Diane Pearce

Senior Associate Solicitor

DATE PUBLISHED: 01 Dec 2022 LAST UPDATED: 30 Jan 2024

GDPR: Subject Access Requests

The Covid-19 pandemic will certainly have impacted the way the ICO has been able to exercise its powers since the inception of GDPR and the post Brexit changes. However, the ICO continues to enforce and make examples of organisations that fail to adhere to data protection legislation.

Under the Data Protection Act and GDPR regulations, users have the right to make a Subject Access Request to receive a copy of their personal data and information. Today, we consider the importance and legal requirements for a business to respond to a subject access request, and the consequences of any failure to do so. 

What is a Subject Access Request (SAR)?

A subject access request (SAR) is an important facet of UK GDPR and the Data Protection Act 2018 and allows individuals to submit a request to an organisation to share what personal information is being held by that organisation about them.

There is no prescribed method on how this can be accomplished, i.e. verbally, by email or by electronic means, so organisations should not disregard the various methods that such a request can be made and ensure they have a process in place if this does occur.

Individuals are legally entitled to know whether the organisation is processing their data, for what purpose and to request a copy of that information. As part of the request, the individual can also ask for supplementary information such as what mandatory privacy information is also in place.

How long do you have to respond to a Subject Access Request?

An organisation is legally required to respond to a SAR without undue delay and within one month of such a request. The response should be clear and concise and not misleading in any way. If the response is likely to be complex, it would not be unreasonable to ask for an extension of up to 2 months from the individual making the request.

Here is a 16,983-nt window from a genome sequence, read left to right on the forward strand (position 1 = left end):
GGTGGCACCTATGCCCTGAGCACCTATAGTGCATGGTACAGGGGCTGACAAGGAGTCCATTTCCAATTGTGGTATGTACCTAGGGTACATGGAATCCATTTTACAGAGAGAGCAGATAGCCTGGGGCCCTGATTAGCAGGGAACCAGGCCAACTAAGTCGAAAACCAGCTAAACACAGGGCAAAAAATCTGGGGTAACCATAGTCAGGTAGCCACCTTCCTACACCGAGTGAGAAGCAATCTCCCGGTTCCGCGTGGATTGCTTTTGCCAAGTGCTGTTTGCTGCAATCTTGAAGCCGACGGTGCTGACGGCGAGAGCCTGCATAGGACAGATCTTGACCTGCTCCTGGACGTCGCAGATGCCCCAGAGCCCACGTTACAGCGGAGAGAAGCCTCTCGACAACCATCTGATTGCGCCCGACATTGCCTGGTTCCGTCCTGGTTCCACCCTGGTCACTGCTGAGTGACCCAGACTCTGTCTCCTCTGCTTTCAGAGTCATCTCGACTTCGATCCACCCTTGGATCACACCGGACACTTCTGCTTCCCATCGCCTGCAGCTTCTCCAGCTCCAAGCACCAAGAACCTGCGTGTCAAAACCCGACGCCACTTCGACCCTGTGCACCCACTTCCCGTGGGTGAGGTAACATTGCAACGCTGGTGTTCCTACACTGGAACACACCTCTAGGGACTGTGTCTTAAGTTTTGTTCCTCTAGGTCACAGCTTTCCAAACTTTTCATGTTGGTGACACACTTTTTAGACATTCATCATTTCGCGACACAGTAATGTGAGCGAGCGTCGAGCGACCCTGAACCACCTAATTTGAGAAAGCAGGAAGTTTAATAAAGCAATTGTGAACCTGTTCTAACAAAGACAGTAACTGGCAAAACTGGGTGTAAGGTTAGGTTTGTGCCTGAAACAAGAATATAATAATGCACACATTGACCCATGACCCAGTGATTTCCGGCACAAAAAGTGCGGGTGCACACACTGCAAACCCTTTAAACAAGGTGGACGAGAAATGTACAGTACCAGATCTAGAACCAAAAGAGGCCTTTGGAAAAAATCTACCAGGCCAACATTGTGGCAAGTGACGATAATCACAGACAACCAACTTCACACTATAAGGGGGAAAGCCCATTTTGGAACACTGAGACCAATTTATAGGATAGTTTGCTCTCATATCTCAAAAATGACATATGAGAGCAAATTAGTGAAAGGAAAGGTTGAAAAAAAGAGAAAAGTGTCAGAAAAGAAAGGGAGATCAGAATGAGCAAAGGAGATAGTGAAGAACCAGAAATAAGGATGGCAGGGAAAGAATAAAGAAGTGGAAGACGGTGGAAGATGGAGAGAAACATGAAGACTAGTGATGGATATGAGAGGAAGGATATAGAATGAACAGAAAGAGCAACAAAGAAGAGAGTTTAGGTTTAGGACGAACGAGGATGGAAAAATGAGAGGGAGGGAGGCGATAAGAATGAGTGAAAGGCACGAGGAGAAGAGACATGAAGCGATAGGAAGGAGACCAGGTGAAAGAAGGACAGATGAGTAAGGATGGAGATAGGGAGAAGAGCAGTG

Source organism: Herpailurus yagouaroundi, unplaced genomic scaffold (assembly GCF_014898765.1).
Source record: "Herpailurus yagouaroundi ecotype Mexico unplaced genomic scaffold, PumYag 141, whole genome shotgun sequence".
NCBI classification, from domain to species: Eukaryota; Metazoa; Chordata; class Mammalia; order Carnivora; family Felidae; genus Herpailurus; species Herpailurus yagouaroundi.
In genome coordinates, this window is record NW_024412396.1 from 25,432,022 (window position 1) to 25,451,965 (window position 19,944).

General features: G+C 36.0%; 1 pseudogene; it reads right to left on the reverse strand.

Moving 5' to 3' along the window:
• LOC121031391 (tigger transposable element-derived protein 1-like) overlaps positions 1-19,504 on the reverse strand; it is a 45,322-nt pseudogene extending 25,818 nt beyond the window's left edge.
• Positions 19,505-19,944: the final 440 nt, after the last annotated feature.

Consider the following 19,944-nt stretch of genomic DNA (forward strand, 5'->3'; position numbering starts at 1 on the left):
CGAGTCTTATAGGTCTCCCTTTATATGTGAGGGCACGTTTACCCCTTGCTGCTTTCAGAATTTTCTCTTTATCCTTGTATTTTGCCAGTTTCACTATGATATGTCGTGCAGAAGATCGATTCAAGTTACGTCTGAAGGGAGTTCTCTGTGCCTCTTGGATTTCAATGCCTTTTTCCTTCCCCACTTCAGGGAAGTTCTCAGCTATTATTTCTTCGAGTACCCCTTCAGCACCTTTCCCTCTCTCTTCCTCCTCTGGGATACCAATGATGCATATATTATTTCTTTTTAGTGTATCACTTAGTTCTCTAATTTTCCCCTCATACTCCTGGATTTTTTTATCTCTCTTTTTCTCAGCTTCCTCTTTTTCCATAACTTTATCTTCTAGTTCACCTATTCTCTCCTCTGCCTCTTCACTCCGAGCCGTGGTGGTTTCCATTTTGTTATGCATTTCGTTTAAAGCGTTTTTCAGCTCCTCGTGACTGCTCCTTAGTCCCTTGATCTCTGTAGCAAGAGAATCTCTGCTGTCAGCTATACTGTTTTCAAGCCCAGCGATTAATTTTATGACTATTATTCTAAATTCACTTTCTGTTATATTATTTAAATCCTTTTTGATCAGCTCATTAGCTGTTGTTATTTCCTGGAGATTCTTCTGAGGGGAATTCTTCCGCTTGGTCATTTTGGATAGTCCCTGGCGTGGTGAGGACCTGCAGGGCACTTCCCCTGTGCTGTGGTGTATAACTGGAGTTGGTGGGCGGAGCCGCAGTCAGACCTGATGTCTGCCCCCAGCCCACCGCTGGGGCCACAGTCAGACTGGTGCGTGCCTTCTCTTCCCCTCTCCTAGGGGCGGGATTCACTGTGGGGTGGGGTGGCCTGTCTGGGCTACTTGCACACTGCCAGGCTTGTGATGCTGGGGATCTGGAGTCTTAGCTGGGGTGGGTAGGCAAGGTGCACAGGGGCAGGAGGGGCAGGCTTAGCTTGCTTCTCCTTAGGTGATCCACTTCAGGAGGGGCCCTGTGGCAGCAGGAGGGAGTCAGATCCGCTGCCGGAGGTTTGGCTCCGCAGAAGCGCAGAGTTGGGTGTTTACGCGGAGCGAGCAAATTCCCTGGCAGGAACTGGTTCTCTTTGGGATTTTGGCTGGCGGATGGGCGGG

What are the consequences of not responding to an SAR?

As stated above, there are legal requirements for organisations to address an SAR and how this is responded to, which if they fail to adhere to, the ICO may take action against them with a range of different consequences.

The Information Commissioner’s Office (ICO) has recently taken action against 7 organisations who have failed to respond to the public when asked for personal information held about them, i.e. an SAR.

The investigation by the ICO found that the 7 organisations, across both the public and private sector repeatedly failed to respond to the requests and meet the required deadlines. This resulted in regulatory action, including reprimands as well as practice recommendations.

The consequences of failing to respond to the SARs in a timely way and in line with the legal requirements have meant that those organisations not only faced reprimands from the ICO, but it also put them under the radar of the ICO moving forward.

SAR key takeaways and advice:

  • Businesses need to have in place good procedures for dealing with SARs and diarised acknowledgments so they can monitor the timelines effectively.
  • Staff should be trained properly to respond to SARs.
  • The ICO is not afraid to hand out consequences to those that fail to adhere to the data protection legislation.
  • Further investigations by the ICO could be carried out including a compliance audit.
  • Any adverse findings by the ICO could give rise to a civil claim by individuals for compensation against your organisation, if you fail to meet the deadlines.

Specialist legal advice and guidance 

Our expert team of solicitors can assist your organisation in ensuring that it is compliant with all relevant legislation including GDPR and the data protection laws.

Get in touch with a member of the team today or find out more about our range  of GDPR legal services, including:

  • Data audits
  • Advising on data protection impact assessments
  • Drafting key policies and processes
  • Drafting data processing and data sharing agreements
  • Advising on data compliance and data protection laws, and how they may affect your business
  • Risk management strategies
  • Disputes on data protection issues
  • Advising on cross border data flows / transfers
  • Organisational training
  • FOI Requests
  • Personal data breaches and breach notifications

How can we help?

When you submit this form an email will be sent to the relevant department who will contact you within 48 hours. If you require urgent advice please call 01202 525333.

Make an enquiry

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